Our theatre critics spend a scary amount of time sitting in dark rooms, so they usually know what's what when it comes to Melbourne's stages. Here are all their tips for the best shows to see right now, as well as the upcoming shows that we haven't seen yet, but think are going to set your heart racing.
Critics' choice Melbourne shows
John Kander and Fred Ebb know a thing or two about prison musicals, having written Chicago in the mid-1970s. A sexed-up, pared-back revival in 1996 was a smash hit, with the razzle-dazzle of showbiz turning the Cook County Jail into a vaudeville stage. In the late 1980s, Kander and Ebb created another musical set inside a prison, but the wicked sense of fun that permeates Chicago is nowhere to be seen in the grim Argentinian prison we find ourselves in here. Luis Molina (Ainsley Melham) is a gay window dresser, in his third year of an eight-year sentence for having sex with an underage boy. As the show opens he gets a new cellmate, Valentin Paz (Adam-Jon Fiorentino), a Marxist political prisoner who is being tortured to give up the names of his co-conspirators. Molina, a devoted cineast, blocks out the screams of his fellow prisoners and the grim horror of their situation by reliving his favourite films, starring the diva Aurora (Caroline O’Connor). Molina loves all of her roles bar one, the Spider Woman, who brings death with her kiss. Valentin has no time for fantasies and draws a line in their cell to keep Molina and his escapism out. As their relationship begins to develop, prison authorities ask Molina to spy on his cellmate, in exchange for his own freedom. Molina is the heart and soul of the show (William Hurt won an Oscar for his performance in the 1985 movie based on the same Manuel Puig novel), and Melham’s performance is masterful, radiating love, courage, terro
Melbourne audiences have had something of a crash course in the works of UK playwright Simon Stephens in recent years, and it’s given us a sense of the scope but also the inconsistency of his output. Melbourne Theatre Company triumphed in 2015 with his electric Birdland, and had great success with his adaptation of Curious Incident of the Dog in the Nighttime, but came a cropper this year with the hugely disappointing Heisenberg; it was difficult to reconcile them all as coming from the same artist. Patalog Theatre is mounting his 2009 play Punk Rock at fortyfivedownstairs, and it’s an intriguing insight into the strengths and weaknesses of this prolific writer. Set in a wealthy school in Stockport on the outskirts of Manchester, Stephens’ play concerns itself with the specific horrors of growing up, that uneasy shift from the petty grievances of the schoolyard to the unknown but infinitely more terrifying pressures of the outside world. Stephens seems to be in dialogue with Alan Bennett’s History Boys, that raucous but ultimately comforting (read nostalgic and sentimental) play on the troubles with pedagogy. He even names his chief bully Bennett, in what is surely an act of provocation. For class-obsessed Britain, it’s surprising that the play treats the wealth and privilege of the students as something secondary, even peripheral. These kids mightn’t have to worry about the whereabouts of their next meal, but the worries they do have are certainly not mocked; indeed, their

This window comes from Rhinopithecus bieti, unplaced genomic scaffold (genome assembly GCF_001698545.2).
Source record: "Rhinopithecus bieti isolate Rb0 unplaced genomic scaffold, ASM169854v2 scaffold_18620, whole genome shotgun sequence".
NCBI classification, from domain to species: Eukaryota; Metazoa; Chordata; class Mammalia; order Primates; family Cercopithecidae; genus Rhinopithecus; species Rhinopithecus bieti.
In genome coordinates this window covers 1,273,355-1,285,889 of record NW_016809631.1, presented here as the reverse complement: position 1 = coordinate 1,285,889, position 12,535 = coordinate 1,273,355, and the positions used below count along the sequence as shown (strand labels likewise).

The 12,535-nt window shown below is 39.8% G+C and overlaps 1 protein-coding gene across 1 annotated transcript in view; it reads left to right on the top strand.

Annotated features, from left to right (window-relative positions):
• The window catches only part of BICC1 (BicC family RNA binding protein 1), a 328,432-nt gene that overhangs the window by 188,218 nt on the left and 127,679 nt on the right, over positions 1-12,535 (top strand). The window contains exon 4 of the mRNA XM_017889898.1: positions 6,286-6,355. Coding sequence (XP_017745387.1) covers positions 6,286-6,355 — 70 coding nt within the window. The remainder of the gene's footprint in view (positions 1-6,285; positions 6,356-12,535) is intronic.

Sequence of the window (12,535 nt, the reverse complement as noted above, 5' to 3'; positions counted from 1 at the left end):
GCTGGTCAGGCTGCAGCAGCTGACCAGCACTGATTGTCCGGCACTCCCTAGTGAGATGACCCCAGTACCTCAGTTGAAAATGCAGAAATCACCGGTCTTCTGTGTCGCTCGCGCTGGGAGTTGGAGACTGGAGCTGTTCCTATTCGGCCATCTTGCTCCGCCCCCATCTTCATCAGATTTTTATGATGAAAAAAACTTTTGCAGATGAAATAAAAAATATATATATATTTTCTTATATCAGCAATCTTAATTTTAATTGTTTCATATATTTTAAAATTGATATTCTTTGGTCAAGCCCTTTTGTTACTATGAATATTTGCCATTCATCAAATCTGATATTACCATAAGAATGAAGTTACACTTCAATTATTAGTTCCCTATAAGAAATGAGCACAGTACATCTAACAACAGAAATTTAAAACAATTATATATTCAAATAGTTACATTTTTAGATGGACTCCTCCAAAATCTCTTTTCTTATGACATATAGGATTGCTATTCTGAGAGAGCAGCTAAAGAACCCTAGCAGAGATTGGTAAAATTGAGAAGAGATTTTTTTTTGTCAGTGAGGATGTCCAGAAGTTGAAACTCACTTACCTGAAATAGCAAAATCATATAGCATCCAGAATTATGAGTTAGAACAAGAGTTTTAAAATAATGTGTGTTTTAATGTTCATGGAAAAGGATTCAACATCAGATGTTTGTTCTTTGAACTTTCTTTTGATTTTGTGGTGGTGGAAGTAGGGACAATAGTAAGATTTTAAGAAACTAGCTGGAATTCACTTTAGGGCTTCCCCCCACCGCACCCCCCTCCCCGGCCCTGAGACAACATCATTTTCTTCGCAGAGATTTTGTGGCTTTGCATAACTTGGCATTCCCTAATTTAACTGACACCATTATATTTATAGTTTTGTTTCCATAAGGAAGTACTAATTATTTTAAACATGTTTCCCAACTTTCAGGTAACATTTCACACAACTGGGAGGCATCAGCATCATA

When Stephen Sondheim’s Assassins premiered in 1990, George Bush Sr was in power and the Gulf War was underway. Audiences during war time weren’t really ready for a musical about the dark heart of the American dream, and it closed early. In 2004 it was remounted on Broadway and won four Tonys. Its time had come. Come from Away feels like the reverse: a musical that suits its time, is perhaps even flattered a little by it. It’s of course impossible to predict, but it seems unlikely that this show will play quite so well in 15 years. Something about its message, its attitude and its structure relies heavily on the audience’s willingness, even hunger, to receive it. We are living in dark times, and a show like this certainly hits the sweet spot. Does that necessarily make it a great show? Certainly, it tells a warm and reassuring tale about a community who rallies for people it doesn’t know, and in that regard it is a necessary and timely one. On the morning of September 11, 2001 a total of 38 planes carrying 6,579 passengers were diverted to the remote airspace in Newfoundland, near the town of Gander. They didn’t know why, nor even where they were, but they soon learnt just how kind and welcoming the locals could be. Gander (and neighbouring towns) took them all in, almost doubling the local population in a single day; they fed them, clothed them and housed them. They broke the news of the terrorist attacks in New York, and they gave them phones to contact loved ones. And the